Army Service in the All-Volunteer Era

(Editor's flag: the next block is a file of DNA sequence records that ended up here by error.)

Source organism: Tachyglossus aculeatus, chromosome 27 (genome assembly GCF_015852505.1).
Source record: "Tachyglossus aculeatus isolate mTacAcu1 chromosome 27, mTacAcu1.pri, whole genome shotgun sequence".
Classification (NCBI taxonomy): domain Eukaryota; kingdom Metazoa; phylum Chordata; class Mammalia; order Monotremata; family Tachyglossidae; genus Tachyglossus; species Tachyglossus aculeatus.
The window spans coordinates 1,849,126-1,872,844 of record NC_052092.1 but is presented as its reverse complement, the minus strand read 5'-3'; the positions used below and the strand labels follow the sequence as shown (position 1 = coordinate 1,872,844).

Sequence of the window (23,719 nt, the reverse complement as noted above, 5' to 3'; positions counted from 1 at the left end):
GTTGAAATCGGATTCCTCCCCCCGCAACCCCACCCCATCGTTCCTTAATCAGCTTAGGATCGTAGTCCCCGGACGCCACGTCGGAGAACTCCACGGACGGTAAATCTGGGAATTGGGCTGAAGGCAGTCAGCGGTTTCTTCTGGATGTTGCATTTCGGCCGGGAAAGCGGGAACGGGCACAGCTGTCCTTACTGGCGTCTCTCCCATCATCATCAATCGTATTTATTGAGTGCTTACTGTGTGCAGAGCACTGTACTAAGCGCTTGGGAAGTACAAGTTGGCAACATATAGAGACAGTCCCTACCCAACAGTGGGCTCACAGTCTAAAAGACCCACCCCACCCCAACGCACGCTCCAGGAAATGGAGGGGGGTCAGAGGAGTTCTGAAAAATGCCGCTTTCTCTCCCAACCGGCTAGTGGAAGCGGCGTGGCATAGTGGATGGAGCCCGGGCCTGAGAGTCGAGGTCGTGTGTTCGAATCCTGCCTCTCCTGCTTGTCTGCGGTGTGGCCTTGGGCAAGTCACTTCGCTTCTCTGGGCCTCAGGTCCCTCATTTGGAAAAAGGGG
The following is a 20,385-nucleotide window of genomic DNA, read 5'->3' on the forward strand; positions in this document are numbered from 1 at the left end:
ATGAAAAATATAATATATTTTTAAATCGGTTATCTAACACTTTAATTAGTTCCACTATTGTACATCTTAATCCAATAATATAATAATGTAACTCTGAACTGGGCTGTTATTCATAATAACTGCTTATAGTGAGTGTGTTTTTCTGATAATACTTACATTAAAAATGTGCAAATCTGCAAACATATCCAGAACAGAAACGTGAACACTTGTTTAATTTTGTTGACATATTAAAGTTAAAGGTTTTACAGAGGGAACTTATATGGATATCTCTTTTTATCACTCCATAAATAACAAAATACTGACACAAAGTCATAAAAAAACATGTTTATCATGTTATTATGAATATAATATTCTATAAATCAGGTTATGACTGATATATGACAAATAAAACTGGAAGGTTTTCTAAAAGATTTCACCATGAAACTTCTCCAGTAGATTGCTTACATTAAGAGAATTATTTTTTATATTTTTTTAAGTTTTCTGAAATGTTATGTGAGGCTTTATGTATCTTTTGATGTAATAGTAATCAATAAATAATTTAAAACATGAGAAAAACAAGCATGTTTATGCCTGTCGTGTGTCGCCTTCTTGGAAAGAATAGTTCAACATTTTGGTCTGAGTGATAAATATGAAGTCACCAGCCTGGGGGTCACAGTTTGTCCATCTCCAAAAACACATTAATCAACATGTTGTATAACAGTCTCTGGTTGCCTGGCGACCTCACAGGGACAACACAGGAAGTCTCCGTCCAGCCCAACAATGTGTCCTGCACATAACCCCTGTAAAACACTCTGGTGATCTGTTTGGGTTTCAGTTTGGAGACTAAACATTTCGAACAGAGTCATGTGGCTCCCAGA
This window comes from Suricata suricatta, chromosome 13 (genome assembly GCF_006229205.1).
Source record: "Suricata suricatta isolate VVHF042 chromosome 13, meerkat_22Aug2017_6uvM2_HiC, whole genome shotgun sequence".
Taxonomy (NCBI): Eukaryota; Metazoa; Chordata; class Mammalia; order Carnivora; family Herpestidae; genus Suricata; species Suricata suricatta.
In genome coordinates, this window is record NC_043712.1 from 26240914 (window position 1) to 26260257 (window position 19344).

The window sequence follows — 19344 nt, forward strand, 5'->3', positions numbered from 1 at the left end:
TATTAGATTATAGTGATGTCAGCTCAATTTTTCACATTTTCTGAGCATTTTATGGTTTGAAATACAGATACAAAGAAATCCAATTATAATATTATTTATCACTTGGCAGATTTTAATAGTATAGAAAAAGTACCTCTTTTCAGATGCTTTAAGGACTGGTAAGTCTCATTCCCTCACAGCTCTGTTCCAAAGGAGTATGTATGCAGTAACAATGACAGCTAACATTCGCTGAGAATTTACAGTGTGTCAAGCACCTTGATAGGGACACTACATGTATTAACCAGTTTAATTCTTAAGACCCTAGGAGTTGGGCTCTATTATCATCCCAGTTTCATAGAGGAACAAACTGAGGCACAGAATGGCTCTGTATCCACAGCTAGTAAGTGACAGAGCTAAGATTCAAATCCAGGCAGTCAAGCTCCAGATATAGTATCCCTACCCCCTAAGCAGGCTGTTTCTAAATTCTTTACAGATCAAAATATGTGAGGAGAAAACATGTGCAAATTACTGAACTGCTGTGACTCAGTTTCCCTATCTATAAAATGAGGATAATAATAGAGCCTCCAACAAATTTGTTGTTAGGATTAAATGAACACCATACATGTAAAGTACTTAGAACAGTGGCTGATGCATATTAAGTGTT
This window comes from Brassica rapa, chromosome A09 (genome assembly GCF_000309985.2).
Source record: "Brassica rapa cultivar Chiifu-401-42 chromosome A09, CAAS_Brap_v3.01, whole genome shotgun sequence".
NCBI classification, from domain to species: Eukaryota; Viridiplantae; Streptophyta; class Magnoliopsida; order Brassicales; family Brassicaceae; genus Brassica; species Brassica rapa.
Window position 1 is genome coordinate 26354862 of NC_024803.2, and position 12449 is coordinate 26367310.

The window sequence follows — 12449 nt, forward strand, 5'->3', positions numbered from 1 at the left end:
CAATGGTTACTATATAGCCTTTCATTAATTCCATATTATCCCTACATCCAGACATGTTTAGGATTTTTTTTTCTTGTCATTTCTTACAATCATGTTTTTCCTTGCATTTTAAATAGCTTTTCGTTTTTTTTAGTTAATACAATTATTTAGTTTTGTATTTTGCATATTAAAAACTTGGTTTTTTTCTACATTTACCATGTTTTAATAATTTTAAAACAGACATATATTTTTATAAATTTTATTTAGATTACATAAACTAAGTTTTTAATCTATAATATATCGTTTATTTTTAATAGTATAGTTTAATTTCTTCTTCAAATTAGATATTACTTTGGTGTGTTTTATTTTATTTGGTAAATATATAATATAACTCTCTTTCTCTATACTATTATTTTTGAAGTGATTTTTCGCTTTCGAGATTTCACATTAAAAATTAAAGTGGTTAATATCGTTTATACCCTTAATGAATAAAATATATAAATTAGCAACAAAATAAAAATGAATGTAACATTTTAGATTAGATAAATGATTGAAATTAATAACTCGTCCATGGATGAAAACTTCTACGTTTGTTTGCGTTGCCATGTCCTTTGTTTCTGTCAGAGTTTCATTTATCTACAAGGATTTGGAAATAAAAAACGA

The United States has relied exclusively on volunteers to serve in the military since July 1, 1973. Millions have since enlisted in the military, and these volunteers are disproportionately Black and from lower-income households, yet we know relatively little about whether enlistment improves or worsens their prospects. This paper links the universe of Army applicants between 1990 and 2011 to IRS data and exploits eligibility thresholds at the 31st and 50th percentile of the nationally-representative Armed Forces Qualifying Test (AFQT) in a regression discontinuity design to estimate the long-term, dynamic effects of Army enlistment on earnings and related outcomes. We show that Army service increases short-run earnings following Army application at both cutoffs. Enlistment increases long-run earnings at the higher cutoff, but at the lower cutoff long-run earnings gains are closer to zero and employment effects are negative, suggesting there are positive effects overall but that a small subset experience negative long term effects that a distributional analysis and findings on work-limiting disability confirm. We also find that Army service increases college attendance, homeownership, marriage, and non-work-limiting disability compensation. Finally, we uncover striking heterogeneity by race, with Black servicemembers experiencing larger long-term increases in earnings, marriage, and home-ownership at both cutoffs. We explore several potential channels for this heterogeneity including differential pre-application backgrounds and counterfactual opportunities, service experiences, and take-up of military benefits.